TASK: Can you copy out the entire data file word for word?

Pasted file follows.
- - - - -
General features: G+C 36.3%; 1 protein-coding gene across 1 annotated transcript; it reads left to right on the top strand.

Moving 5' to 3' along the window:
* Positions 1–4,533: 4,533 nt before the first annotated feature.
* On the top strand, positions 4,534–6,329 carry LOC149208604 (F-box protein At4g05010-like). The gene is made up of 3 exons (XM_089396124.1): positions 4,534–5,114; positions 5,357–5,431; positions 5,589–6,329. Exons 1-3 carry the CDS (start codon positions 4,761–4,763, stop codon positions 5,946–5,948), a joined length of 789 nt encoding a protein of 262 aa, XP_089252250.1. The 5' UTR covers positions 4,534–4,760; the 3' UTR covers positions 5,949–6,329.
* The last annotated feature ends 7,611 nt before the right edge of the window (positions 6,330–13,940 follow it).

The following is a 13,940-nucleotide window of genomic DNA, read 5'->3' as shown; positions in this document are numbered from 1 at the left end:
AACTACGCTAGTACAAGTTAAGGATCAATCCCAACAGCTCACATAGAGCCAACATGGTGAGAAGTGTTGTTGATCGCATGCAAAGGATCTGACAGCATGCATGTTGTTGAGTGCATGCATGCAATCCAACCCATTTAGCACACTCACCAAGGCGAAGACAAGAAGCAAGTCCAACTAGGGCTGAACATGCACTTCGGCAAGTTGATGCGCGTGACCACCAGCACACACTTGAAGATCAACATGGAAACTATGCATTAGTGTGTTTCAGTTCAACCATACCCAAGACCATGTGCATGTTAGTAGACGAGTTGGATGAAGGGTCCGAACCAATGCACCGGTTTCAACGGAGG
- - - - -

General features: G+C 36.3%; 1 protein-coding gene across 1 annotated transcript; it reads left to right on the top strand.

Moving 5' to 3' along the window:
* Positions 1–4,533: 4,533 nt before the first annotated feature.
* On the top strand, positions 4,534–6,329 carry LOC149208604 (F-box protein At4g05010-like). The gene is made up of 3 exons (XM_089396124.1): positions 4,534–5,114; positions 5,357–5,431; positions 5,589–6,329. Exons 1-3 carry the CDS (start codon positions 4,761–4,763, stop codon positions 5,946–5,948), a joined length of 789 nt encoding a protein of 262 aa, XP_089252250.1. The 5' UTR covers positions 4,534–4,760; the 3' UTR covers positions 5,949–6,329.
* The last annotated feature ends 7,611 nt before the right edge of the window (positions 6,330–13,940 follow it).

The following is a 13,940-nucleotide window of genomic DNA, read 5'->3' as shown; positions in this document are numbered from 1 at the left end:
AACTACGCTAGTACAAGTTAAGGATCAATCCCAACAGCTCACATAGAGCCAACATGGTGAGAAGTGTTGTTGATCGCATGCAAAGGATCTGACAGCATGCATGTTGTTGAGTGCATGCATGCAATCCAACCCATTTAGCACACTCACCAAGGCGAAGACAAGAAGCAAGTCCAACTAGGGCTGAACATGCACTTCGGCAAGTTGATGCGCGTGACCACCAGCACACACTTGAAGATCAACATGGAAACTATGCATTAGTGTGTTTCAGTTCAACCATACCCAAGACCATGTGCATGTTAGTAGACGAGTTGGATGAAGGGTCCGAACCAATGCACCGGTTTCAACGGAGG